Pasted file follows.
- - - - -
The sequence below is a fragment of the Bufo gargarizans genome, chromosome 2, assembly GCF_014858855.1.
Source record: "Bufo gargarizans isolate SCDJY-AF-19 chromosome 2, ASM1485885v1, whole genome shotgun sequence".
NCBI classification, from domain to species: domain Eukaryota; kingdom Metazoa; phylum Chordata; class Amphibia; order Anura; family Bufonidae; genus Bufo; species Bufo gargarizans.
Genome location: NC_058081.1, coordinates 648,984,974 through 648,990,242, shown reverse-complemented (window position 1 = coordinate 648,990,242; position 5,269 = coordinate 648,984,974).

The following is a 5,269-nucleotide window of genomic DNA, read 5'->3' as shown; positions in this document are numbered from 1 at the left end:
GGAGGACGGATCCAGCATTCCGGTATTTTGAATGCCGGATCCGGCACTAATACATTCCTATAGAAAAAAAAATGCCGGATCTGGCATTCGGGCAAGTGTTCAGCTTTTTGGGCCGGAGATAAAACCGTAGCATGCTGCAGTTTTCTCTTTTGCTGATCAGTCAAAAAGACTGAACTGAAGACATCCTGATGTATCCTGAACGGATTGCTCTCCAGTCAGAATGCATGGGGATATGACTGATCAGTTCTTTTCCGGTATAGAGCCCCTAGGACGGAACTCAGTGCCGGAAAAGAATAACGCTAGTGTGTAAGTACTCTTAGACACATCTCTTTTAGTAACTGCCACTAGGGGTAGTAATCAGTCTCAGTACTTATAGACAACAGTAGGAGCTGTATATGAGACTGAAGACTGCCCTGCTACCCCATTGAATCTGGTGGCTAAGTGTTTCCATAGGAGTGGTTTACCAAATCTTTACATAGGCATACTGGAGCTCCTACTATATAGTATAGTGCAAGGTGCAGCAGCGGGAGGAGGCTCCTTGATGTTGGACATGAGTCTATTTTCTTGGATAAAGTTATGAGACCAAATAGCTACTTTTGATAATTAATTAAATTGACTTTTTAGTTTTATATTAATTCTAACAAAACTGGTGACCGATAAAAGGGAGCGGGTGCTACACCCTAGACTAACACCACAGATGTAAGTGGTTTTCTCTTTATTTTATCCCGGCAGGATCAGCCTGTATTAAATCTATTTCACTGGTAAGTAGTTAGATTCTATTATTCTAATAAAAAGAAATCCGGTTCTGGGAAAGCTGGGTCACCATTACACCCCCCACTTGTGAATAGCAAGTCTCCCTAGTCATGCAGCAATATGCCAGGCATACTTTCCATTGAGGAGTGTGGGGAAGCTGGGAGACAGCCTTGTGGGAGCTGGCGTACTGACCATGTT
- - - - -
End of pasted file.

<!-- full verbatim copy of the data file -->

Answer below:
The sequence below is a fragment of the Bufo gargarizans genome, chromosome 2, assembly GCF_014858855.1.
Source record: "Bufo gargarizans isolate SCDJY-AF-19 chromosome 2, ASM1485885v1, whole genome shotgun sequence".
NCBI classification, from domain to species: domain Eukaryota; kingdom Metazoa; phylum Chordata; class Amphibia; order Anura; family Bufonidae; genus Bufo; species Bufo gargarizans.
Genome location: NC_058081.1, coordinates 648,984,974 through 648,990,242, shown reverse-complemented (window position 1 = coordinate 648,990,242; position 5,269 = coordinate 648,984,974).

The following is a 5,269-nucleotide window of genomic DNA, read 5'->3' as shown; positions in this document are numbered from 1 at the left end:
GGAGGACGGATCCAGCATTCCGGTATTTTGAATGCCGGATCCGGCACTAATACATTCCTATAGAAAAAAAAATGCCGGATCTGGCATTCGGGCAAGTGTTCAGCTTTTTGGGCCGGAGATAAAACCGTAGCATGCTGCAGTTTTCTCTTTTGCTGATCAGTCAAAAAGACTGAACTGAAGACATCCTGATGTATCCTGAACGGATTGCTCTCCAGTCAGAATGCATGGGGATATGACTGATCAGTTCTTTTCCGGTATAGAGCCCCTAGGACGGAACTCAGTGCCGGAAAAGAATAACGCTAGTGTGTAAGTACTCTTAGACACATCTCTTTTAGTAACTGCCACTAGGGGTAGTAATCAGTCTCAGTACTTATAGACAACAGTAGGAGCTGTATATGAGACTGAAGACTGCCCTGCTACCCCATTGAATCTGGTGGCTAAGTGTTTCCATAGGAGTGGTTTACCAAATCTTTACATAGGCATACTGGAGCTCCTACTATATAGTATAGTGCAAGGTGCAGCAGCGGGAGGAGGCTCCTTGATGTTGGACATGAGTCTATTTTCTTGGATAAAGTTATGAGACCAAATAGCTACTTTTGATAATTAATTAAATTGACTTTTTAGTTTTATATTAATTCTAACAAAACTGGTGACCGATAAAAGGGAGCGGGTGCTACACCCTAGACTAACACCACAGATGTAAGTGGTTTTCTCTTTATTTTATCCCGGCAGGATCAGCCTGTATTAAATCTATTTCACTGGTAAGTAGTTAGATTCTATTATTCTAATAAAAAGAAATCCGGTTCTGGGAAAGCTGGGTCACCATTACACCCCCCACTTGTGAATAGCAAGTCTCCCTAGTCATGCAGCAATATGCCAGGCATACTTTCCATTGAGGAGTGTGGGGAAGCTGGGAGACAGCCTTGTGGGAGCTGGCGTACTGACCATGTT